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Python 2.7 or 3.9

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fredhunt
(@fredhunt)
New Member
Joined: 1 year ago
Posts: 4
Topic starter  

Somewhere in my readings/video watching, it said that the Raspberry Pi used Python 2.7.  The latest version of Python is 3.9.  Which version should a person new to Python programming (like me) learn?

Thanks.

Fred


   
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DaveE
(@davee)
Prominent Member
Joined: 2 years ago
Posts: 681
 

Hi @fredhunt,

   As a 'lightweight' myself on Python, others with more Python background may offer more insight, but my impression is Python 3.x is the logical path if you are looking forwards generally.

Part of Python's charm is the huge amount of libraries and support, but this has meant that updating them all is a massive and extended process. I would only consider Python 2.x if there is a particular library or tool that you need for your 'project' that hasn't been migrated to 3.x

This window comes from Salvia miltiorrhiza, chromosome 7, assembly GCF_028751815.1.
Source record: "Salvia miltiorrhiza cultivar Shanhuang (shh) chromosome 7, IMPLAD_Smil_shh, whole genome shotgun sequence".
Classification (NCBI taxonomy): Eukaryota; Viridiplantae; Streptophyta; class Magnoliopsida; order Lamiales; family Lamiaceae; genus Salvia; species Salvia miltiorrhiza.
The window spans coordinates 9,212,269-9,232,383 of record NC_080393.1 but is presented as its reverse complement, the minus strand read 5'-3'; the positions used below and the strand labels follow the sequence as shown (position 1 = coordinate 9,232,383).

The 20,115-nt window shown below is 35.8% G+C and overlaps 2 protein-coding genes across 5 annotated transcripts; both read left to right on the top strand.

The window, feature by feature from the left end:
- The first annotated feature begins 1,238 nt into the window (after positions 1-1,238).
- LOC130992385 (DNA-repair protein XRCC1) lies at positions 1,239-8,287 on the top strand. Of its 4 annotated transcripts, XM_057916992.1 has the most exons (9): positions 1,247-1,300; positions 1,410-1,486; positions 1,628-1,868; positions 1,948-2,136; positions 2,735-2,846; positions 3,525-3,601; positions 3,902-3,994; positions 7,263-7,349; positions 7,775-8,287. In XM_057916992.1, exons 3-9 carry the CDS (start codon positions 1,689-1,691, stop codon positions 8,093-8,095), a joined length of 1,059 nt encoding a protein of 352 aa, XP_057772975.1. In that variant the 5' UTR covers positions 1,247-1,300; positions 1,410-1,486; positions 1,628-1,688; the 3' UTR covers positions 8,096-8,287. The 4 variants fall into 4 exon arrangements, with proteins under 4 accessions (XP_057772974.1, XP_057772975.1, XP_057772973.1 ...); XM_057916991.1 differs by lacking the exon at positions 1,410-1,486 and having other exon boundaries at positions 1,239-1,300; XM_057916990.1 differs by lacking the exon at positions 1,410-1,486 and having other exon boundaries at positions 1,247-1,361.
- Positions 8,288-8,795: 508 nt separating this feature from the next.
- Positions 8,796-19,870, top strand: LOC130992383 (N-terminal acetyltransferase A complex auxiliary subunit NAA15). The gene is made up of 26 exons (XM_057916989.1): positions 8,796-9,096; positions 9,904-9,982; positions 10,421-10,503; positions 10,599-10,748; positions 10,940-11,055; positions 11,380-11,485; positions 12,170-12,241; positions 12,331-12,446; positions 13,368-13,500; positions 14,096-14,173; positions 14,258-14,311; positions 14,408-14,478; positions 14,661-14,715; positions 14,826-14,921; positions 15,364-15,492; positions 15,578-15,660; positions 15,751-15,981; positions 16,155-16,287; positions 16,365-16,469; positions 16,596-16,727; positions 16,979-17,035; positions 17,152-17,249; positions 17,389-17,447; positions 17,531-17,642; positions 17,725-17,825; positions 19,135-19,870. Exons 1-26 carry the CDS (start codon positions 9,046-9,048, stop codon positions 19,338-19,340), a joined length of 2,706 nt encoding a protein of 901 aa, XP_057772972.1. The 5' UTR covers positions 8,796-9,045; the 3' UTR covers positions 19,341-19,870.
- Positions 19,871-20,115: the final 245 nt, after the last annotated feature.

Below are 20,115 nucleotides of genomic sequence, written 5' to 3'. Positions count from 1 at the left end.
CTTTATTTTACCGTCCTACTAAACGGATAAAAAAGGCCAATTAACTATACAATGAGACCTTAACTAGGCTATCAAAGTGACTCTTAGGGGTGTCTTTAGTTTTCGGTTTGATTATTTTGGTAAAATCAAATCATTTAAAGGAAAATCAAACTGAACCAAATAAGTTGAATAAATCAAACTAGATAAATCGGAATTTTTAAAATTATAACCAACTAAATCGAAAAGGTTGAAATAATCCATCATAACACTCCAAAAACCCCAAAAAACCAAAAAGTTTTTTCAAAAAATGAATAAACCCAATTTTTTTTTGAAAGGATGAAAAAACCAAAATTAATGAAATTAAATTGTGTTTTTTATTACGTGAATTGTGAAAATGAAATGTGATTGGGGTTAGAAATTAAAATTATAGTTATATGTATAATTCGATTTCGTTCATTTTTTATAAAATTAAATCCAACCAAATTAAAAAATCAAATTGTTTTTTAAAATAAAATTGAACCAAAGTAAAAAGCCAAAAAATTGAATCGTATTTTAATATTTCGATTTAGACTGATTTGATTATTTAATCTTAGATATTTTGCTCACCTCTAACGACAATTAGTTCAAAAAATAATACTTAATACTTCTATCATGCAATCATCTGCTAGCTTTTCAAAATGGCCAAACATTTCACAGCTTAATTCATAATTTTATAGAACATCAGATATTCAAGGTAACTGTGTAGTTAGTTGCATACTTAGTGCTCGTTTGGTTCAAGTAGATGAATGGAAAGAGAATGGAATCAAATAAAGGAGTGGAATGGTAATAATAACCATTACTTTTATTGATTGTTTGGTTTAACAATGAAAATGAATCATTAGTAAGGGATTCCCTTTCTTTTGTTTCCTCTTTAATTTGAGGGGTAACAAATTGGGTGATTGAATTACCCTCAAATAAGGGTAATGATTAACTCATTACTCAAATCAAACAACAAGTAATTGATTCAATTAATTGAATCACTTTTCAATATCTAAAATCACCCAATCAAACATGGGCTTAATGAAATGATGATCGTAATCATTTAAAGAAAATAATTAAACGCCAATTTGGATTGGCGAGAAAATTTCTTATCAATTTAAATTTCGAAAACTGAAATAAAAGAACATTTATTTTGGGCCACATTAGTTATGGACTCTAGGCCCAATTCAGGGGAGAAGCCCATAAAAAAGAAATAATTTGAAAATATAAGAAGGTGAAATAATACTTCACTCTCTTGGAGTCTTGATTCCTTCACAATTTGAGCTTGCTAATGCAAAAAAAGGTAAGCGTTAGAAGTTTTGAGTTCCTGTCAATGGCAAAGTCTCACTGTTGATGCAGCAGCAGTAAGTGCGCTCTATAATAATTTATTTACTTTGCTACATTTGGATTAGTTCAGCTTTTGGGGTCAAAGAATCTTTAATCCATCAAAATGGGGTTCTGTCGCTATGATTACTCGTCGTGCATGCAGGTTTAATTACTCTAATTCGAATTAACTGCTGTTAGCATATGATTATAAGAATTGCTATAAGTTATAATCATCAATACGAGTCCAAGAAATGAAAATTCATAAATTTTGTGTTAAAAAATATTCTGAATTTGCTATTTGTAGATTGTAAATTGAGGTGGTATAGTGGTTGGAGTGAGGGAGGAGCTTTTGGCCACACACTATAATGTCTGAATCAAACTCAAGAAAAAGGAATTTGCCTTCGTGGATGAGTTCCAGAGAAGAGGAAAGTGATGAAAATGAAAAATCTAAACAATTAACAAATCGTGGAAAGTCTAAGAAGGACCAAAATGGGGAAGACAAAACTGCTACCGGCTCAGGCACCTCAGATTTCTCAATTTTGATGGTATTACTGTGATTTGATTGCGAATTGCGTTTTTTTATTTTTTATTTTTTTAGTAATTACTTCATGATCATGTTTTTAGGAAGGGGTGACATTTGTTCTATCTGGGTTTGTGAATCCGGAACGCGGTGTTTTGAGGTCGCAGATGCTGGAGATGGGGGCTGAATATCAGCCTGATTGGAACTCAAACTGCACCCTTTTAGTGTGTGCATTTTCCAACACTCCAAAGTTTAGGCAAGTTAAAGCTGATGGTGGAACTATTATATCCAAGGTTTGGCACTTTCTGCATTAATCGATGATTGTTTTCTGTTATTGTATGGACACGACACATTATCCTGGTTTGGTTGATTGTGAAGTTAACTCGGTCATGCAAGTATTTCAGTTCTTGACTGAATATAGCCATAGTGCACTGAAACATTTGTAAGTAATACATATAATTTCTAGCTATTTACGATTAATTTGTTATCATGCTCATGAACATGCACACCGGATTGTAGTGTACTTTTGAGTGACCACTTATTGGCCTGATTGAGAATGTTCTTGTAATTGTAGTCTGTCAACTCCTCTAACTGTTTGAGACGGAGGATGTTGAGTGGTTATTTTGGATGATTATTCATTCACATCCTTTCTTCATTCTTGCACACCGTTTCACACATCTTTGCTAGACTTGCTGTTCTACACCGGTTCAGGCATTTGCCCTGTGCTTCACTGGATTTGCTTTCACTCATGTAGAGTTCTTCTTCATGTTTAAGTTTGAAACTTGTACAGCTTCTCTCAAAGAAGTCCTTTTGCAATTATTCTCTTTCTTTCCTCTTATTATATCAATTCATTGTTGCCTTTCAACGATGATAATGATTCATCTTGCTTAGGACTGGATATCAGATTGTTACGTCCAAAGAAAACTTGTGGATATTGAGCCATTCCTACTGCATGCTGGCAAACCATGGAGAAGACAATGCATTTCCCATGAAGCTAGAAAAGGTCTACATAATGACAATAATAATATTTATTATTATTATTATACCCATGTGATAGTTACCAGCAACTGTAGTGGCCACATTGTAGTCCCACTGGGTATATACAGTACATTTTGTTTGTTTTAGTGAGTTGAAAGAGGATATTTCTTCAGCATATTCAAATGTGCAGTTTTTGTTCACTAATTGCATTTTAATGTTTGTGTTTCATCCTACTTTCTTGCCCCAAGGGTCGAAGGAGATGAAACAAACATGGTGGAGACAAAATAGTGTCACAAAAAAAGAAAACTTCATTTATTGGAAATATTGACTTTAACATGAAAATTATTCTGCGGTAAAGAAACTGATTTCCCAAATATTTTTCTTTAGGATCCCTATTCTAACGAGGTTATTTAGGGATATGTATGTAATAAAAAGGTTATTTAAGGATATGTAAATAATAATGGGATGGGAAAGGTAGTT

Python support on 'general purpose' computers, including Raspberry Pi, is hosted by the operating system rather than directly by the hardware. I think you will generally find both versions are supported. Others may be able to point to any significant exceptions.


   
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b
 b
(@b)
Prominent Member
Joined: 3 years ago
Posts: 912
 

@fredhunt

rpi os has python 3.7 and will be updated to 3.9 or greater when the next debian release comes out.  If you want you can install 3.9 for yourself on the rpi if desired.  The rpi does also have 2.7 but I guess that might be dropped in future rpi os realeses

I would recommend you dont bother learning 2.7, its officially at the end of its life and as from jan 1 2020 it is no longer maintained.  And if you want to play with micropython, then thats currently based on python 3.6.  Python 2.7 and 3.x are sufficiently different that trying to lean both would be a PITA


   
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fredhunt
(@fredhunt)
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Joined: 1 year ago
Posts: 4
Topic starter  

@byron, Thank you for the advice.  I have downloaded Python 3.9 and have started going through Python Crash Course, 2nd edition, by Eric Matthes.  That book is based on Python 3.6. 

It is going to take me a while to get proficient with Python 3.9.  Trying to learn to work with both "flavors" of Python would be a real pain!


   
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fredhunt
(@fredhunt)
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Joined: 1 year ago
Posts: 4
Topic starter  

@davee, Thank you for your response.  It helped me to make the decision to focus on learning Python 3.9.


   
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